Thu, Feb 22, 2018 - Page 6 News List

FEATURE: Macau sees business future in Portuguese past

AFP, HONG KONG

Sitting in his university office in Macau, professor Lei Heong Iok (李向玉) opens what he calls his “treasure” — a dog-eared Portuguese-language dictionary, its velvet cover worn and frayed.

Lei’s decades-long love for the language has turned him into a campaigner for its survival in the former Portuguese colony.

Learning Portuguese fell out of fashion in Macau after it was handed back to China in 1999, becoming a semi-autonomous territory loyal to Beijing and growing into the world’s biggest gambling destination.

Although Portuguese remained an official language and street signage is still bilingual, many in the predominantly Cantonese-speaking territory switched their study focus to Mandarin.

However, Portuguese is back in vogue as China forges business ties with lusophone nations such as Brazil, Angola and Mozambique, and casts Macau as a key link because of its cultural ties and history.

Students in the territory see studying Portuguese as a shrewd career move.

Lei — who was born in China, learned Portuguese in Macau in the 1970s and has been president of the Macau Polytechnic Institute (MPI) for nearly 20 years — says the resurgence in interest vindicates the years he spent in the post-handover wilderness, traveling all over China trying to attract students to study the language and insisting Macau should value its unique past.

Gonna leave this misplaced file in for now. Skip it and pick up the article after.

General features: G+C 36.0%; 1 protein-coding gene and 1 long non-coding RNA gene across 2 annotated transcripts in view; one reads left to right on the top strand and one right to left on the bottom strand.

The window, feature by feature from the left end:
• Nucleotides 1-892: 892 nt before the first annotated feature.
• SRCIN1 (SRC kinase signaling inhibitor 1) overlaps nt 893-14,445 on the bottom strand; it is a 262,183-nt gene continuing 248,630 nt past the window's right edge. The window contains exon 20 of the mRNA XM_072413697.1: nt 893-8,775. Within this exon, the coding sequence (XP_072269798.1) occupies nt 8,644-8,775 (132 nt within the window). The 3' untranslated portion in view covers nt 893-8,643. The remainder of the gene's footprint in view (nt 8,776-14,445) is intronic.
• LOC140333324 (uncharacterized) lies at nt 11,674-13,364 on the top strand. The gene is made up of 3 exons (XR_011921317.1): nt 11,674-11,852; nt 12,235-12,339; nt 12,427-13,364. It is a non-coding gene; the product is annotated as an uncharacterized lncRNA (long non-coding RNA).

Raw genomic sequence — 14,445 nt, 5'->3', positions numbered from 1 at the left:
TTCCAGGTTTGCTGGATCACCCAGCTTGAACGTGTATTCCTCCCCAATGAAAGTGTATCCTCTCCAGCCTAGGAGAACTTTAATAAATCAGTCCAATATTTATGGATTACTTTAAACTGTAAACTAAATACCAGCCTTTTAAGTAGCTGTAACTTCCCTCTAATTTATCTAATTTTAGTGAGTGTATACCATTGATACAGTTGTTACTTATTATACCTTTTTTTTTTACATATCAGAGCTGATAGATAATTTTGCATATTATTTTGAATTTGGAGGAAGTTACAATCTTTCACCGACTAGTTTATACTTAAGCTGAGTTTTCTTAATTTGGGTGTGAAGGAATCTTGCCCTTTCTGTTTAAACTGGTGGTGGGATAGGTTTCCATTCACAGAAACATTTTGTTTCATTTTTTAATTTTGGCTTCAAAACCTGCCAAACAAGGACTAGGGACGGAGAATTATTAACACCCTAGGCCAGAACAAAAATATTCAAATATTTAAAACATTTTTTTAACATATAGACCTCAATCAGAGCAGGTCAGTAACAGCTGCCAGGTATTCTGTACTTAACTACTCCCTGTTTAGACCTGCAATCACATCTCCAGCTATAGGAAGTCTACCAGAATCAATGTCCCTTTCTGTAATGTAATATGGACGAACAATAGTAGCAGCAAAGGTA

“I said we should keep Macau as a different flower, with different characteristics from other flowers in the Chinese garden,” he said. “Today it’s a reality.”

China’s interest in Portuguese-speaking nations is part of a wider push for global influence, as well as a search for new export markets and energy reserves.

Macau hosts a conference every three years where ministers from China and Portuguese-speaking nations gather to discuss business and trade ties.

The territory’s government has also pledged to make it a hub for Portuguese learning — the University of Macau last year opened a new teaching center aimed at nurturing bilingual professionals.

Numbers on MPI’s Chinese-Portuguese translation course fell as low as 10 following the handover.

There are now more than 270 students from Macau and China taking the four-year degree, with graduates going on to work in government, banks and businesses at home, as well as finding jobs in Portuguese-speaking countries.

“Portuguese is a very pretty language,” said student Ana Tu, 21, from Beijing. “There are also a lot of companies doing business with Portuguese-speaking countries, so if I learn Portuguese, I can help them to communicate with each other.”

Classmate Marcelino Luis do Rosario Sousa, 22, said he is going back to his roots. Born in Macau, his father is Portuguese, but Sousa grew up speaking only Cantonese.

After discovering a passion for the language in secondary school, he said he hopes to work as an interpreter for the Macau government when he graduates.

“[Studying Portuguese] definitely will improve my career prospects. The salary is good, but the major reason is I have curiosity in studying Portuguese. I’d love to work in a job I’m interested in,” he said.

Many visitors spend their trip to Macau holed up at a gaming table, but its colonial heritage is also a tourist draw.

Historic ruins, churches, cozy tavernas and cobbled streets are an echo of its history, and the ubiquitous bakeries selling Portuguese-style custard tarts do roaring trade.

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